By Captain Robert B. Workman Jr., U.S. Coast Guard (Retired). Annapolis, MD: Naval Institute Press, 2012. 344 pp. Illus. Notes. Index. $41.95.
Reviewed by Hill Goodspeed
In 1914 the U.S. Navy made the decision to locate its first naval aeronautic station at Pensacola, Florida. While the favorable weather that allowed for year-round flying was an important point of consideration in the selection, the primary benefit of the town in the Florida panhandle was its proximity to the protected waters of Pensacola Bay. Indeed, in the earliest years of naval aviation, waterways were the only runways for a force centered on seaplanes. The vast majority of naval aviation’s aircraft operations during World War I involved flying from coastal air stations overseas, and following the war, flying boats took center stage in transoceanic flight and the first extended operations with the Fleet. It is this exciting era that retired Coast Guard Captain Robert B. Workman Jr. captures so well in Float Planes and Flying Boats.
To this day, naval aviation encompasses three services—Navy, Marine Corps, and Coast Guard. The author’s primary purpose was to highlight the latter’s role in the formative years, but in so doing he demonstrates that the work of integrating the airplane more fully into naval operations was carried out by pioneers in all three services. Nowhere was this exemplified more clearly than in Commander Elmer F. Stone, the Coast Guard’s first aviator. Those with general knowledge of naval-aviation history recall his role as the pilot of the NC-4, the first aircraft to cross the Atlantic. Workman provides in-depth details on Stone’s contributions to shipboard aircraft operations. Ironically, it was also thanks to this airman that the role of seaplanes over time diminished, particularly because of his development of a gunpowder catapult for launching aircraft, and his work on arresting gear for use on the carriers Lexington (CV-2) and Saratoga (CV-3). These two converted battle cruisers solidified the place in the Fleet of carriers, with their size, speed, and aircraft complements.
Even though signature events such as naval aviation’s birth and the aforementioned transatlantic flight have been largely covered in previous works, the chapters on Coast Guard operations in the interwar years shed welcome light on that service’s operations, from enforcing Prohibition to life-saving. The author also details attitudes toward the upstart aviation element within the Coast Guard, feelings among traditionalists that impacted Stone’s career in a similar way as it did some of his contemporaries in the Navy and Marines. Another notable element of the book is a section devoted to early flight testing of aircraft at Naval Air Station Anacostia, Washington, D.C. The author includes excerpts and reprints of flight-test reports that provide revealing insights on aircraft that entered production on a relatively large scale, as well as on those whose service ended in the prototype stage.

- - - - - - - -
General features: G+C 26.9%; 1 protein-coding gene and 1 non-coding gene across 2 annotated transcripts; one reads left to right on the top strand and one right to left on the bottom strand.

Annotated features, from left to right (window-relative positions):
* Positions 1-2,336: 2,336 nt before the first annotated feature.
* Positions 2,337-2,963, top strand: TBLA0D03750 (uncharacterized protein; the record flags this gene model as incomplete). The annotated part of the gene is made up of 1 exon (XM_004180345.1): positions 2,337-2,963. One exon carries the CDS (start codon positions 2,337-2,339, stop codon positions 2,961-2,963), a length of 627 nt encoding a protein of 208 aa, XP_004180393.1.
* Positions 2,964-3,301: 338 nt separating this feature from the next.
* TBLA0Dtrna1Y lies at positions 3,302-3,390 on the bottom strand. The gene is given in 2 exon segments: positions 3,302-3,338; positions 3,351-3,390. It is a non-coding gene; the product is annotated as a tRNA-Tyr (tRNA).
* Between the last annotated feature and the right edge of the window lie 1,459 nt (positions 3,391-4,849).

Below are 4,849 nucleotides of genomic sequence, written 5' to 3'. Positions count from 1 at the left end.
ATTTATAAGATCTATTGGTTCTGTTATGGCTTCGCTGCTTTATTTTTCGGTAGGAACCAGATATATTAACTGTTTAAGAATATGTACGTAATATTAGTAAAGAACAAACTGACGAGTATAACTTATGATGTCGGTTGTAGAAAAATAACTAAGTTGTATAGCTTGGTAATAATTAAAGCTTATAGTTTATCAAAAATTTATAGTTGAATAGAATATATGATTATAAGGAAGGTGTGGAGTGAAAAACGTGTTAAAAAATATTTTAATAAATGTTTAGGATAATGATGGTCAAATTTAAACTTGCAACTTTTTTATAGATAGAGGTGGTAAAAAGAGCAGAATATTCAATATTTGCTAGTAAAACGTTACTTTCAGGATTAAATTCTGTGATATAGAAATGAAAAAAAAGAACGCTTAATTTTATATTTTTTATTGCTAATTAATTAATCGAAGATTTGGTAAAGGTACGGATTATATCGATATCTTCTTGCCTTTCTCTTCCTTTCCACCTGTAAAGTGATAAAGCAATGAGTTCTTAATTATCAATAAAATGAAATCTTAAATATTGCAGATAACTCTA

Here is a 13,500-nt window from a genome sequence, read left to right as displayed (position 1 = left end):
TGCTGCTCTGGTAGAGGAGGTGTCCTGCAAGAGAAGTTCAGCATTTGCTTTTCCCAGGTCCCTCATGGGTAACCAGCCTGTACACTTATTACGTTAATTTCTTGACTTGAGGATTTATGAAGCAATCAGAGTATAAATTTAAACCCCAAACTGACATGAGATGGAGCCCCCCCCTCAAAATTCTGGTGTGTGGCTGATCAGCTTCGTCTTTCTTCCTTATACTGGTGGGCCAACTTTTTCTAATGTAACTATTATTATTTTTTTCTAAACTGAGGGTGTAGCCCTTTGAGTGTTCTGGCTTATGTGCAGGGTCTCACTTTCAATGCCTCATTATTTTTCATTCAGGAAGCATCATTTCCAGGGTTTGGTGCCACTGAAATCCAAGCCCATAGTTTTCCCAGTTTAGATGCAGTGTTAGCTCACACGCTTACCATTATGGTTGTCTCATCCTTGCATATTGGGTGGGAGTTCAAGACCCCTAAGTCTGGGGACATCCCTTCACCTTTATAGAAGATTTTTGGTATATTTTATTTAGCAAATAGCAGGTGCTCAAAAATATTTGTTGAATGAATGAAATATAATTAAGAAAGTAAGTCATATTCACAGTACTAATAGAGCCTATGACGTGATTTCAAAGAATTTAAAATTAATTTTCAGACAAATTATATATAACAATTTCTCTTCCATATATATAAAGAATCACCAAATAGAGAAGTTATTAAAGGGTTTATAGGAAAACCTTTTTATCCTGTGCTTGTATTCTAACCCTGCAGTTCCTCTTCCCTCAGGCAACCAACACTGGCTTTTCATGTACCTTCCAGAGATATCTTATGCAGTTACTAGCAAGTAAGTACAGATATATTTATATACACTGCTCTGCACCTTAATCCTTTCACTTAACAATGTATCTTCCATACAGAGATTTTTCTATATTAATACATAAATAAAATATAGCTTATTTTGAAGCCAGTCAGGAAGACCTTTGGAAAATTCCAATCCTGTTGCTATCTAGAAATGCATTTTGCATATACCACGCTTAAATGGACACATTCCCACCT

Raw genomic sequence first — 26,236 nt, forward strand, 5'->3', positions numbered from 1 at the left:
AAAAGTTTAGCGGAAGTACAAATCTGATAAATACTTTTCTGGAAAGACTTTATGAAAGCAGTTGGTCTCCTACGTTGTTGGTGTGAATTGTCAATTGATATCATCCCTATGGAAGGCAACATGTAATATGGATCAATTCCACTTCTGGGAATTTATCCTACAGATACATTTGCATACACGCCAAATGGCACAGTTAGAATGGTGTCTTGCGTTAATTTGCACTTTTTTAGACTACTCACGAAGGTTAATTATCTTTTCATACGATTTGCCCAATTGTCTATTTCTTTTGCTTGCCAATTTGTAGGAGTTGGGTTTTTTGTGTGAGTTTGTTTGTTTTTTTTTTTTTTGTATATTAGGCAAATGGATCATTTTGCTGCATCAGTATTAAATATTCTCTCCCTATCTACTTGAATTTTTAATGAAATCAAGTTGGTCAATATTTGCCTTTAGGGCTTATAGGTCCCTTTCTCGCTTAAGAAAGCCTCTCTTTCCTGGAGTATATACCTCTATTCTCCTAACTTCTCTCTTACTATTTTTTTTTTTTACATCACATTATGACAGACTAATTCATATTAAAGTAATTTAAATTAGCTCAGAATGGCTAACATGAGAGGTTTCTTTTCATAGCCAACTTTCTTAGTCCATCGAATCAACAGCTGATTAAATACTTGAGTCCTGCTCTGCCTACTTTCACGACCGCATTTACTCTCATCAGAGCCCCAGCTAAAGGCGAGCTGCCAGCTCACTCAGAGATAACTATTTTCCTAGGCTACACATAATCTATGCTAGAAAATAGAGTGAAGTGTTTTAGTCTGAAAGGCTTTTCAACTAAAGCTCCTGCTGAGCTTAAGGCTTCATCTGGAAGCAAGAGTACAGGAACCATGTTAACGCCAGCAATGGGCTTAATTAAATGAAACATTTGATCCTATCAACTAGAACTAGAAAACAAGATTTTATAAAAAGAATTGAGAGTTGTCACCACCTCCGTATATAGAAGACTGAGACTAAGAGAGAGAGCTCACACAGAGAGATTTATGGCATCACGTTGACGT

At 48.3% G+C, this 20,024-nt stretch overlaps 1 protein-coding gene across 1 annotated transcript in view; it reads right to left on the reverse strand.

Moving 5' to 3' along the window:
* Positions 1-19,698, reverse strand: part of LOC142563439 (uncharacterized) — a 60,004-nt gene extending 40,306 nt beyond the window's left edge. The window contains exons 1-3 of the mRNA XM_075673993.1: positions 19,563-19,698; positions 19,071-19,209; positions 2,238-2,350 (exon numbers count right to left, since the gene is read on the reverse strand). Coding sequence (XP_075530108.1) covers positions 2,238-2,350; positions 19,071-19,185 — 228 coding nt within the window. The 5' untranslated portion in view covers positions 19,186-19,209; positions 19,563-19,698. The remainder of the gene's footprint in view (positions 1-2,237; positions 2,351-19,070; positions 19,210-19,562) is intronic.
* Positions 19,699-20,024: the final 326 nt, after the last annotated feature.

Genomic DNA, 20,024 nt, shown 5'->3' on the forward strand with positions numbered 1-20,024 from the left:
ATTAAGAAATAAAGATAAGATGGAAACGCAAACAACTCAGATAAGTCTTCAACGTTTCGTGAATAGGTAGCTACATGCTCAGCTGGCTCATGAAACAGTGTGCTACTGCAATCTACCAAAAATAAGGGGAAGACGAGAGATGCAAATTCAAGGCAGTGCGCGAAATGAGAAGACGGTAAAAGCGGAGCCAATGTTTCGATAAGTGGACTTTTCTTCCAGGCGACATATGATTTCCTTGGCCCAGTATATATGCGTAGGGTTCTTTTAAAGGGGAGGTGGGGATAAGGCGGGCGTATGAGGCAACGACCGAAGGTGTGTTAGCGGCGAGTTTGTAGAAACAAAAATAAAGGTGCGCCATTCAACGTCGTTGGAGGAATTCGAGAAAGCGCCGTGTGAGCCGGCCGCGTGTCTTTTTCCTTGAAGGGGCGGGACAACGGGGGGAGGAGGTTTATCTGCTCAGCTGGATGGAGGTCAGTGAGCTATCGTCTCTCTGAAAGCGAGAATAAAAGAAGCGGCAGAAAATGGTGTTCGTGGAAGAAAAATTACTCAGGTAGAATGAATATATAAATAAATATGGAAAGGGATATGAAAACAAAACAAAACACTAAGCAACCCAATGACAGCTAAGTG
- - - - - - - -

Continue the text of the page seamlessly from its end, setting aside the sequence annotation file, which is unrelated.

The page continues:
In its diverse presentations of the overall story, Float Planes and Flying Boats will appeal to a wide-ranging audience. The book is equal parts narrative, documentary, and photographic history. Images and transcripts of official documents get right to the core of the issues confronting naval aviation during the period. The correspondence between Stone and Carl Norden, whose most famous invention, the Norden bombsight, overshadowed engineering work on carrier arresting gear, is fascinating. Among the extremely impressive photos are those of the damaged NC-1 and NC-3 flying boats that did not complete the transatlantic flight and views of early Coast Guard seaplanes, although some could have been printed with more clarity. Perhaps the most revealing images are one-of-a-kind designs from forgotten companies such as Huff-Daland and Gallaudet, small threads in the fabric of early aviation, when an array of entrepreneurs sought to capitalize on an expanding market for flying machines.
Workman introduces his book with the story of Elmer Stone’s flight to recover the bodies of two Navy men who died in the crash of the rigid airship Akron (ZRS-4) in April 1933. He had to land in rough seas to accomplish the task. “It was the least I could do,” Stone told a reporter afterward, echoing the brotherhood of those who at great risk took to the skies in an era whose spirit, technological achievement, and daring is so well captured in this book.
The Battle of the Denmark Strait: A Critical Analysis of the Bismarck’s Singular Triumph
Robert J. Winklareth. Philadelphia and Oxford: Casemate, 2012. 336 pp. Illus. Maps. Bibliog. Index. $32.95.
Reviewed by Vincent P. O’Hara
The dramatic story of the German battleship Bismarck has rightfully fascinated generations of naval historians and enthusiasts. After an unlikely breakout through the British blockade, she destroyed the Royal Navy’s largest warship, the battle cruiser Hood, in the Denmark Strait. Then the British fleet gave chase, but the German ship apparently escaped—only to be discovered on the edge of safety. A torpedo strike just barely winged her rudder . . . it all culminated in a battle that saw the Bismarck battered beneath the waves by the battleships King George V and Rodney.